Cognitive changes in menopause: with and without HIV


Women with HIV are no more vulnerable to menopause-related cognitive declines compared to other women, according to a longitudinal cohort study in the journal Menopause.

The odds of impairment in learning, memory and attention/working memory were all significantly increased during the menopause transition.

Senior author Pauline Maki, PhD

Senior author Pauline Maki, PhD, a professor of psychiatry, psychology and ob/gyn at the University of Illinois at Chicago, was inspired to undertake the study because she desired to know if low-income women of color and/or women with cognitive vulnerabilities, such as those with HIV, experience higher-than-expected cognitive difficulties during menopause.

“More generally, I wanted to understand the magnitude of cognitive declines associated with the menopause transition, and to quantify the percentage of women whose cognitive declines reach the level of cognitive impairment,” Maki told Contemporary OB/GYN®.

The study analyzed 443 women (median age 42 years) from the Women’s Interagency HIV Study, of whom 34% were women without HIV, 69% African American and 18% Hispanic.

All the women completed baseline testing of verbal learning and memory, attention/working memory, processing speed, verbal fluency, motor skills and executive function on or after Oct. 1, 2008, then had two or more follow-up office visits spaced 2 years apart (mean follow-up 5.7 years). All women were premenopausal at the baseline assessment.

“For memory, there was a two-fold increased odds of impairment during the transition from pre- to early menopause transition, but that resolved in the postmenopausal stage,” Maki said. “For learning, there was a two- to three-fold increased odds of impairment that was sustained across the menopause transition into the postmenopause.”

A similar pattern was observed for attention/working memory.

Effects on the same domains were also evident in categorical scores of cognitive impairment, with the increased odds of impairment ranging from 41% to 215% (Ps < 0.05 to < 0.001).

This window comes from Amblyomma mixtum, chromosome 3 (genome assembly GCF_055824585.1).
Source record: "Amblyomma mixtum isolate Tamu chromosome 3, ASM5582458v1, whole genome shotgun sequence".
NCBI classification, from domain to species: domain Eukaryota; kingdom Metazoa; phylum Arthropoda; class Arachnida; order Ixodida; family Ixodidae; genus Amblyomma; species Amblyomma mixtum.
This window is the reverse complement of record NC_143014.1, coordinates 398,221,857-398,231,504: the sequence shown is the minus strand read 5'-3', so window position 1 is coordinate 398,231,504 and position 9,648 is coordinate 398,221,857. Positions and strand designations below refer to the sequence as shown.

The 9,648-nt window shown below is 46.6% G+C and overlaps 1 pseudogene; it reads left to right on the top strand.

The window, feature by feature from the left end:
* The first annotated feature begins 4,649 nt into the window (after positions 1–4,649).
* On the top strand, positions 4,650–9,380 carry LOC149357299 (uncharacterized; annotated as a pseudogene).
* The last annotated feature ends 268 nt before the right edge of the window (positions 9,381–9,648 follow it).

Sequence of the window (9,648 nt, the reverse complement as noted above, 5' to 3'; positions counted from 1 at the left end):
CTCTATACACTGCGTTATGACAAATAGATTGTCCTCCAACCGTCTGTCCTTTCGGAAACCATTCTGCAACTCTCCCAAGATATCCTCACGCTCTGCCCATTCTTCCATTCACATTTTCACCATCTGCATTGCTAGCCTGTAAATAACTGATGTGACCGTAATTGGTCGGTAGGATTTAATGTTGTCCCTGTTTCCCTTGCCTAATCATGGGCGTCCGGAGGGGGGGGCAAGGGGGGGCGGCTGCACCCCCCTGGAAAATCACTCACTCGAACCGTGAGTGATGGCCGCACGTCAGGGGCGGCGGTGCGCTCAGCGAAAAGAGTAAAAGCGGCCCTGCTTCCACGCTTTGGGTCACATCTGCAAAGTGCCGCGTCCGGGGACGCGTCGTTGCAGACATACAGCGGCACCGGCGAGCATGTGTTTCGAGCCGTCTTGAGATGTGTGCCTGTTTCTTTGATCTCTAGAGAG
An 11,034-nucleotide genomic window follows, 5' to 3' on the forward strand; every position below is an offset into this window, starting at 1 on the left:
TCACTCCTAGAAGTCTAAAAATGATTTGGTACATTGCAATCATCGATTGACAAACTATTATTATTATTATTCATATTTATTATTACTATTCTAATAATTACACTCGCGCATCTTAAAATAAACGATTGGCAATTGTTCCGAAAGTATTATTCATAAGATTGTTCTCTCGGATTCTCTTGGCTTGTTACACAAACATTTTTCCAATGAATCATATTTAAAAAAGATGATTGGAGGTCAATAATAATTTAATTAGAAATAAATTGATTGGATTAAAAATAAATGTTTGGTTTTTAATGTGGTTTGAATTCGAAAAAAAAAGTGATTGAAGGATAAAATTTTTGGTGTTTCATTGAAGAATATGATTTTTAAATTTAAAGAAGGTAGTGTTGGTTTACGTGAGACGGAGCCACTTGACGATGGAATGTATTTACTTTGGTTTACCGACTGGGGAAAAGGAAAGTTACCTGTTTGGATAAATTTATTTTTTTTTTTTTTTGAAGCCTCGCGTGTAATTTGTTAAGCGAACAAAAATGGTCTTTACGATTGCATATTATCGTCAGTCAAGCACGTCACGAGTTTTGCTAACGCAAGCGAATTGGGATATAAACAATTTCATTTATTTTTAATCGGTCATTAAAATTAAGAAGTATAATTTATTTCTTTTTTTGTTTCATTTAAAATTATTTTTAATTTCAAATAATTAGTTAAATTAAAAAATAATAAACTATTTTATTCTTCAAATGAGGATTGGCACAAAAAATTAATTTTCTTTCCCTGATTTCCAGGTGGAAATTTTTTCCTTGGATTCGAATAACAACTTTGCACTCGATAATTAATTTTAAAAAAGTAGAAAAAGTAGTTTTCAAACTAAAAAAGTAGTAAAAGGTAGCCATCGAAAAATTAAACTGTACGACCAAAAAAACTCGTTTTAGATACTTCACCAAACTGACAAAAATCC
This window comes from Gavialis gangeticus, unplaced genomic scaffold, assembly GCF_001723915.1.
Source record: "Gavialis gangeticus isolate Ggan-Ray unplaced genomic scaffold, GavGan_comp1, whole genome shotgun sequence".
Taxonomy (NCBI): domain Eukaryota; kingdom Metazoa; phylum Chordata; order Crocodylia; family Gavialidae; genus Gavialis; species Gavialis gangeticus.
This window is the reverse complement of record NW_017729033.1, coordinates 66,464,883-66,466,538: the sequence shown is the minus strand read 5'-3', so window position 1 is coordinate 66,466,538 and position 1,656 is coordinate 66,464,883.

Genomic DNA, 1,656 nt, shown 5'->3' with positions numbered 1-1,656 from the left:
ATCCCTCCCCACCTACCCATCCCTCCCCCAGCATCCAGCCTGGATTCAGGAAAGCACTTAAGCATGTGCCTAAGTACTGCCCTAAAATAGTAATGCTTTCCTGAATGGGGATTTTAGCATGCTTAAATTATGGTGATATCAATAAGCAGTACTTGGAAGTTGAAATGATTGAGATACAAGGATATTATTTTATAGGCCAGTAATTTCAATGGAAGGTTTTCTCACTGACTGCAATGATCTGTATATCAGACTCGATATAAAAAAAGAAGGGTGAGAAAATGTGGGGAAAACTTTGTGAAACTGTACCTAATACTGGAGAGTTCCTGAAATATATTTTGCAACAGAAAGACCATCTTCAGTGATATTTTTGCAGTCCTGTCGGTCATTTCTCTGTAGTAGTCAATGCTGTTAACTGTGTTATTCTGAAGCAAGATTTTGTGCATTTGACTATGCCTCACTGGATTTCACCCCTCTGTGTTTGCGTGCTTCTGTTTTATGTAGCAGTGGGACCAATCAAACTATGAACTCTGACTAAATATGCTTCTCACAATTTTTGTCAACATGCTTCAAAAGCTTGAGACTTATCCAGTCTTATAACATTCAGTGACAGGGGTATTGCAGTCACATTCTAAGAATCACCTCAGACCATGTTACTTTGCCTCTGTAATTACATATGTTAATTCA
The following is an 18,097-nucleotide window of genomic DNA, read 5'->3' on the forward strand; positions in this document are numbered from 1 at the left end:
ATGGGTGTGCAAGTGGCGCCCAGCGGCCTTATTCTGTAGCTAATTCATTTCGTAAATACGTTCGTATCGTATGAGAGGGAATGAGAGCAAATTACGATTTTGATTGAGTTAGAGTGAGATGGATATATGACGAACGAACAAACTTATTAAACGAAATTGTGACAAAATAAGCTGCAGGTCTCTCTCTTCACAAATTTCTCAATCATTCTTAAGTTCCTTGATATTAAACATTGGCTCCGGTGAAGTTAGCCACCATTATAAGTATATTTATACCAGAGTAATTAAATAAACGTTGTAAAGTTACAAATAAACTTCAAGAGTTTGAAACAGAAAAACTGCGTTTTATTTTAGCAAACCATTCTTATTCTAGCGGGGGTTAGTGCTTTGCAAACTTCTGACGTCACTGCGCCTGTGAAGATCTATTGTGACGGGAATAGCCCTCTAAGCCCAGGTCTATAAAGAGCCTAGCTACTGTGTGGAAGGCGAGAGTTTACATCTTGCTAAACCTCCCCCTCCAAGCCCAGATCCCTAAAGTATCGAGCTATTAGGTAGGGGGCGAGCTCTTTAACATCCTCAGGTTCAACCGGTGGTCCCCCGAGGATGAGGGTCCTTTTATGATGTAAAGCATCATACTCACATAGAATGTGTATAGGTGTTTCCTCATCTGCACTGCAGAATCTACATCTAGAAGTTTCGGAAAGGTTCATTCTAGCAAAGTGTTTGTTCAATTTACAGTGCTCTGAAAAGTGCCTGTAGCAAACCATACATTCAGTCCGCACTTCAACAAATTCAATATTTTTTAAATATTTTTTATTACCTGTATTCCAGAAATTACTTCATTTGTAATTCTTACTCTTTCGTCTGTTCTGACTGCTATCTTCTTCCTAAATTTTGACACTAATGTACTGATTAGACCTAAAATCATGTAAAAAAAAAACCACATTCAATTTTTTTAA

The increase in predicted probability of impairment by menopausal stage – from premenopause to the menopause transition or postmenopause – ranged from 4% to 13%.

“While the majority of women did not experience a clinically significant menopause-related decline in learning and memory, up to 11% of women showed a clinically significant worsening of cognitive performance associated with the menopause transition,” Maki said.

Despite other studies showing that the average performance on cognitive tests of learning and memory worsen as women transition through menopause, “we are the first to determine what percent of women showed worsening of cognitive performance that reached the threshold of impairment,” Maki said. “I was surprised that this was observed for about one in 10 women. I was also surprised that there was no difference between women with HIV and those without HIV in cognition changes across the menopause.”

Many women fear that the memory changes they experience are an early sign of Alzheimer’s disease or HIV-related cognitive impairment, according to Maki. “But our research shows that they are related to a different cause: the menopause transition,” she said.

Clinicians should help to normalize the cognitive complaints of women. “Evidence-based approaches for sustaining brain health include exercise, Mediterranean diet, sleep hygiene and novel cognitive activities,” Maki said. “We also need to know who is most vulnerable to cognitive impairment associated with menopause.”



Maki has served as a consultant to AbbVie, Astellas, Balchem and Pfizer.


Maki PM, Springer G, Anastos K, et al. Cognitive changes during the menopausal transition: a longitudinal study in women with and without HIV. Menopause. Published online Jan 13, 2021. doi:10.1097/GME.0000000000001725

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